WORKCHOICE NEWSLETTER 2006 - Workchoice Trust
Julie Anstiss Wellington & South Island Manager SOUTH ISLAND REPORTS CHRISTCHURCH For those students and companies that participated in the day the feedback was excellent. Unfortunately, student numbers in Christchurch are continuing to decline – some of this is related to the clash with the Careers Expo. For the first time this year we had the misfortune of turning companies down or in other cases, sending out reduced student numbers to companies. In addition, discussions have been going on between the Workchoice Trust and Coca Cola Careers Expo organisers to see if we can remedy the clash of events. Unfortunately, like us, they are unable to reschedule their date but we have made the suggestion that schools consider either sending Year 11 and 13 students to Careers Expo and Year 12 out on Workchoice Day or Year 11 and 12 to Careers Expo and Year 13 to Workchoice Day. We are very aware of the pressure on schools to organise both events in the same week. Employers are still very keen to host students so we are very open to discuss any ideas to rectify the present situation. PALMERSTON NORTH In the past, Palmerston North students have visited Fonterra. This year Midcentral Hospital, NZ Police and Palmerston North City Council also participated and 130 students were keen to take up the opportunity to explore these sites. The day went well with schools from throughout the Manawatu participating. We hope that in 2007 more companies and schools will register their interest to participate. Fonterra Clandeboye and Edendale continue to host students in their local areas and schools are always keen to send students out to explore the career options there. TRUST ACHIEVEMENTS Just prior to Workchoice Day 2006 the Trust was recognised as a finalist of the 2006 Vero Excellence in Business Support Awards. On top of this, Roger Lampen was named the overall winner of the 'Individual' category for his outstanding contribution to business support in New Zealand. We are proud of this recognition as it reinforces for us the ongoing value and relevance of the Workchoice Trust twelve years on. As Roger said upon receiving the award, "This award is a great reflection on the effort the Workchoice Trust undertakes in developing youth and I am thrilled to be recognised on its behalf. The Trust has achieved amazing results, since its establishment in 1994, with more and more New Zealand companies and schools recognising the benefits of taking part in Workchoice Day."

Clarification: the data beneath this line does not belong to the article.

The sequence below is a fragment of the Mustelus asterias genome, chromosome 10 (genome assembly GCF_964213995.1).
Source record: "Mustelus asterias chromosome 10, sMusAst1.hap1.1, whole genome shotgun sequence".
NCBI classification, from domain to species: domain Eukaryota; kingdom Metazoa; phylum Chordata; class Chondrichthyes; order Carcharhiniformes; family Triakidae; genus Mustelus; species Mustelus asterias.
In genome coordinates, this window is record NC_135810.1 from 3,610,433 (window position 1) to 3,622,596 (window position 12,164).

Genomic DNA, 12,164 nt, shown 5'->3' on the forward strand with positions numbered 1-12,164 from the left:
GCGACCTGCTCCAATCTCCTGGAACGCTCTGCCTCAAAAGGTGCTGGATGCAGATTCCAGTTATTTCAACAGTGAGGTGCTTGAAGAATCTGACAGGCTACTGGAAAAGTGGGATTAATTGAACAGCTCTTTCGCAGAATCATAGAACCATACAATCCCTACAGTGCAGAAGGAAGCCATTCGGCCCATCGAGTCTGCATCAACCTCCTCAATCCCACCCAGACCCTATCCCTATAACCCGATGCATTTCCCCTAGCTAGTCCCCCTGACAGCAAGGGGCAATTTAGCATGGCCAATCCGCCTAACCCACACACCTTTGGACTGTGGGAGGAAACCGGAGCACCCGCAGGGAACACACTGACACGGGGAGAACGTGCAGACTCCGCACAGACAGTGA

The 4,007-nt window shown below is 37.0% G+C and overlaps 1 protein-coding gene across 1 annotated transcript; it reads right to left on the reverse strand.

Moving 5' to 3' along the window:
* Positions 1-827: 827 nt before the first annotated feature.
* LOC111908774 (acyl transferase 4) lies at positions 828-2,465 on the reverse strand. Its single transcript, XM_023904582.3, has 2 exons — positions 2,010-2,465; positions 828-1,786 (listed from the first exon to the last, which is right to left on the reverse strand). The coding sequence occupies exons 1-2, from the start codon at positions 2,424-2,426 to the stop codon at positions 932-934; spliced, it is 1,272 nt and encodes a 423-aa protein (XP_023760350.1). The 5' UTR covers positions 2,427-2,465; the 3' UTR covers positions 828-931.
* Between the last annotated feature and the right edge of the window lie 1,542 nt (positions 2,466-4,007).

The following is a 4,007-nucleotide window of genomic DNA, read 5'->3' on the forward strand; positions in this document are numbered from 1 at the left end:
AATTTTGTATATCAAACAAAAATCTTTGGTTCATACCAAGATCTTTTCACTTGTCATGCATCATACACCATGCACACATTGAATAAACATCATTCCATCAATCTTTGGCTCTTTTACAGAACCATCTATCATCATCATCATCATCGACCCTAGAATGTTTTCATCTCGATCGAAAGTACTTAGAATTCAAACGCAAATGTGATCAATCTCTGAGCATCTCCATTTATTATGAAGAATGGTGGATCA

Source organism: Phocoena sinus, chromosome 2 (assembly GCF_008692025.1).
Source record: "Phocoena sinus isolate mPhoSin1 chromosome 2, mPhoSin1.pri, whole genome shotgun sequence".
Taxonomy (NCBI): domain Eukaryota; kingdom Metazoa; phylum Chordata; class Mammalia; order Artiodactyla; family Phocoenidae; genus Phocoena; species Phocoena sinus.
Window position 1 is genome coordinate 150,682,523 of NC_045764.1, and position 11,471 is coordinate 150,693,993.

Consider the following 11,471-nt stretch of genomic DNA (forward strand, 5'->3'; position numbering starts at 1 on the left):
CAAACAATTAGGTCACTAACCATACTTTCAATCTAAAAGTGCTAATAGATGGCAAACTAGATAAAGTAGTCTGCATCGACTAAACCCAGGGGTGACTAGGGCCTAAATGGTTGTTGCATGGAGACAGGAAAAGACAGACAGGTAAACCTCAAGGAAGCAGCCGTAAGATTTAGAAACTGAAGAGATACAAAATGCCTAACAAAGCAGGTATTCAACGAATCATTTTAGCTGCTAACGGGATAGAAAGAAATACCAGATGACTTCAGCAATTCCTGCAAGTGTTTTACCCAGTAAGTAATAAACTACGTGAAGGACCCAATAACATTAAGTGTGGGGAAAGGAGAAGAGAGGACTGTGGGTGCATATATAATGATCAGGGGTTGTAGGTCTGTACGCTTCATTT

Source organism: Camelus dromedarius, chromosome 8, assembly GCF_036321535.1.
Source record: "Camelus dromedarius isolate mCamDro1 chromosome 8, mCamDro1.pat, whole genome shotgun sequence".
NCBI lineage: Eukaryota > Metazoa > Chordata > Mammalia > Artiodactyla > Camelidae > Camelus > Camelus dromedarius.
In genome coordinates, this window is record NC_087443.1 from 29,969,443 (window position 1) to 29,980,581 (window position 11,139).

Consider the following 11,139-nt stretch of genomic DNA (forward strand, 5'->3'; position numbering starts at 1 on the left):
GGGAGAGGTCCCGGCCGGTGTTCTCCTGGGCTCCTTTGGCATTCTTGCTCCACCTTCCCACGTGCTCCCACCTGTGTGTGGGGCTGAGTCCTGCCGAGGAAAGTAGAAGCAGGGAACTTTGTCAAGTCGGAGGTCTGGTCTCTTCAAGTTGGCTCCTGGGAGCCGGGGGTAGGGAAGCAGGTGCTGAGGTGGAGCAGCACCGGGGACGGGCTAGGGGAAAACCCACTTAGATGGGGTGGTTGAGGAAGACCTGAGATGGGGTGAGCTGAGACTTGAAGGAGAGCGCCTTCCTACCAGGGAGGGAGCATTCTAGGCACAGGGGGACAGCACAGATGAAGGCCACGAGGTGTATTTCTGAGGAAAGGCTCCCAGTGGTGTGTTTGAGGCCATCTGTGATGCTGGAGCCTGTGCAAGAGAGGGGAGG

2007 WHERE TO AND HOW? Reflecting back on the past 12 years brings to mind just how the Workchoice Day programme has grown and how many people have been touched by the day. We at the Trust are always amazed by the enthusiasm of hosting companies and how after 12 years they can still come up with new and interesting programmes to “wow” our students. Workchoice Day is now well entrenched in the careers syllabus in schools and school coordinators have the support of subject teachers to accompany the students on visits which enables information and learning from the visit to continue in the classroom. Earlier this year we launched our new website to create an inviting and engaging presence for the Workchoice Trust brand and cater to the three audiences: schools, students and companies. The site was developed to enable us to accomplish the following: • To extend the duration of the relationship between the students and the Workchoice Trust • To provide a portal of career planning resources to students • To provide an online mentoring environment for students by companies registered for Workchoice Day and by previous students who participated in Workchoice Day • To enable participating companies to list part-time, holiday or weekend positions available for students • To recognise the support of companies and schools involved in Workchoice Day • To provide operational assistance in planning and registering involvement in Workchoice Day • To attract greater numbers of companies to host students Some of the above have been implemented and we will also be running competitions to encourage schools to develop their online school profiles and to register for the student forum. Information on this has been forwarded to school career advisors and we will action this further in the weeks to come. As can be seen in our statistics tables, the Trust was not able to meet student demand in several areas this year. However, for the first time ever we were able to place all students interested in health. This is a direct result of meeting with and talking to health providers and encouraging them to be involved in the day. It can also be directly attributed to the partnership the Trust formed with Geneva Health International in 2004. It highlights to us just how successful these partnerships can be. The Trust is presently working with the Ministry of Tourism, Hospitality Standards Institute and Restaurant Association of New Zealand to see how we can encourage their members to become involved. With skill shortages being at an all time high in Tourism and Hospitality there is no better time than the present and we would truly like to assist the 2100 students who are showing this sector as their first choice of career. We will also be approaching companies in the ICT, design and media/communications sectors. In 2006 we encouraged our national companies to host students in the regions and this has proven to be very successful. Our sponsorship packages for 2007 have been adjusted to make this more attractive. WORKCHOICE DAY STUDENT DEMAND VS ACTUAL HOSTING CAPABILITY, 2002-2006 2002 2003 2004 2005 2006 Demand Actual Demand Actual Demand Actual Demand Actual Demand Actual Hospitality & Travel 30% 20% 35% 15% 30% 15% 40% 15% 35% 8% Design & Drama 40% 10% 15% 6% 10% 5% 12% 2% 10% 2% Health 2% 4% 10% 5% 10% 4% 10% 6% 10% 10% Commerce & Law 12% 8% 8% 4% 8% 6% 8% 14% 10% 6% Media/Advertising 6% 4% 10% 4% 8% 6% 6% 6% 8% 3% Trades 6% 4% 10% 5% 10% 6% 10% 15% 12% 10% Science/Tech/Engineering 1% 3% 2% 5% 6% 8% 10% 8% 12% 8% Manufacturing 1% 3% 1% 2% 2% 8% 2% 8% 1% 10% Other 2% 44% 9% 54% 16% 42% 2% 26% 2% 43%